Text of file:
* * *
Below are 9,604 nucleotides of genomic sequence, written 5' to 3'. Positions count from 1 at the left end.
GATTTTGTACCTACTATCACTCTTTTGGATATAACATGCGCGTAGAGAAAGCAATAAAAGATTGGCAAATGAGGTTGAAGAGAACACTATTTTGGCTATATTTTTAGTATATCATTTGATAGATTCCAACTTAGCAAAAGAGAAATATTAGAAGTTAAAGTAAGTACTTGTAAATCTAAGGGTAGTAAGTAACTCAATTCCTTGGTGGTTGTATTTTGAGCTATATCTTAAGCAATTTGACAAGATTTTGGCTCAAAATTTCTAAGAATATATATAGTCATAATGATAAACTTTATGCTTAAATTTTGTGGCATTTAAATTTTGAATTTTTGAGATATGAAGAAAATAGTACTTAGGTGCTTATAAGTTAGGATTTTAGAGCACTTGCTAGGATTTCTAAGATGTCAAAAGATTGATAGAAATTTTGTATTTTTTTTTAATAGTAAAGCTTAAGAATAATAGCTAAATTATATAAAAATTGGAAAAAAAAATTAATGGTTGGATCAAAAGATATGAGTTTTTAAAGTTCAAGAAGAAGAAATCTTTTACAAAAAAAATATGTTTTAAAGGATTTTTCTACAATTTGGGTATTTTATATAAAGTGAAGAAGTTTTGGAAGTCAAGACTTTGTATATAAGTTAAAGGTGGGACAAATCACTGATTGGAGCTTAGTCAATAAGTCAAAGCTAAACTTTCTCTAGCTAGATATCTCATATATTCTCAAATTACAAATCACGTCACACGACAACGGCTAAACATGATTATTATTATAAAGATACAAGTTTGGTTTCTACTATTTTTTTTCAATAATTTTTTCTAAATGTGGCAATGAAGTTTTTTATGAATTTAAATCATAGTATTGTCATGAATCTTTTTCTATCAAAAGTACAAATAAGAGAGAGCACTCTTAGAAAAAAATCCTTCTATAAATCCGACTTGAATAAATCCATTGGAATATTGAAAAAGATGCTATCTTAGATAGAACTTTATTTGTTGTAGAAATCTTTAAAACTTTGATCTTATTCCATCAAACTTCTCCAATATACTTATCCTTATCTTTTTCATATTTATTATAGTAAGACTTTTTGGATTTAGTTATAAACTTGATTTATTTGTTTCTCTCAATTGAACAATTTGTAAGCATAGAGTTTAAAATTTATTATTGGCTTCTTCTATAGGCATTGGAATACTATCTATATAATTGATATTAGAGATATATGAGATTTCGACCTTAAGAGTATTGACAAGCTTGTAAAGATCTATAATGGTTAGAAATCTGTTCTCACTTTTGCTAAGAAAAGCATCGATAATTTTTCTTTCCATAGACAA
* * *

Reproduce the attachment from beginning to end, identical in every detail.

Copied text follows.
Below are 9,604 nucleotides of genomic sequence, written 5' to 3'. Positions count from 1 at the left end.
GATTTTGTACCTACTATCACTCTTTTGGATATAACATGCGCGTAGAGAAAGCAATAAAAGATTGGCAAATGAGGTTGAAGAGAACACTATTTTGGCTATATTTTTAGTATATCATTTGATAGATTCCAACTTAGCAAAAGAGAAATATTAGAAGTTAAAGTAAGTACTTGTAAATCTAAGGGTAGTAAGTAACTCAATTCCTTGGTGGTTGTATTTTGAGCTATATCTTAAGCAATTTGACAAGATTTTGGCTCAAAATTTCTAAGAATATATATAGTCATAATGATAAACTTTATGCTTAAATTTTGTGGCATTTAAATTTTGAATTTTTGAGATATGAAGAAAATAGTACTTAGGTGCTTATAAGTTAGGATTTTAGAGCACTTGCTAGGATTTCTAAGATGTCAAAAGATTGATAGAAATTTTGTATTTTTTTTTAATAGTAAAGCTTAAGAATAATAGCTAAATTATATAAAAATTGGAAAAAAAAATTAATGGTTGGATCAAAAGATATGAGTTTTTAAAGTTCAAGAAGAAGAAATCTTTTACAAAAAAAATATGTTTTAAAGGATTTTTCTACAATTTGGGTATTTTATATAAAGTGAAGAAGTTTTGGAAGTCAAGACTTTGTATATAAGTTAAAGGTGGGACAAATCACTGATTGGAGCTTAGTCAATAAGTCAAAGCTAAACTTTCTCTAGCTAGATATCTCATATATTCTCAAATTACAAATCACGTCACACGACAACGGCTAAACATGATTATTATTATAAAGATACAAGTTTGGTTTCTACTATTTTTTTTCAATAATTTTTTCTAAATGTGGCAATGAAGTTTTTTATGAATTTAAATCATAGTATTGTCATGAATCTTTTTCTATCAAAAGTACAAATAAGAGAGAGCACTCTTAGAAAAAAATCCTTCTATAAATCCGACTTGAATAAATCCATTGGAATATTGAAAAAGATGCTATCTTAGATAGAACTTTATTTGTTGTAGAAATCTTTAAAACTTTGATCTTATTCCATCAAACTTCTCCAATATACTTATCCTTATCTTTTTCATATTTATTATAGTAAGACTTTTTGGATTTAGTTATAAACTTGATTTATTTGTTTCTCTCAATTGAACAATTTGTAAGCATAGAGTTTAAAATTTATTATTGGCTTCTTCTATAGGCATTGGAATACTATCTATATAATTGATATTAGAGATATATGAGATTTCGACCTTAAGAGTATTGACAAGCTTGTAAAGATCTATAATGGTTAGAAATCTGTTCTCACTTTTGCTAAGAAAAGCATCGATAATTTTTCTTTCCATAGACAA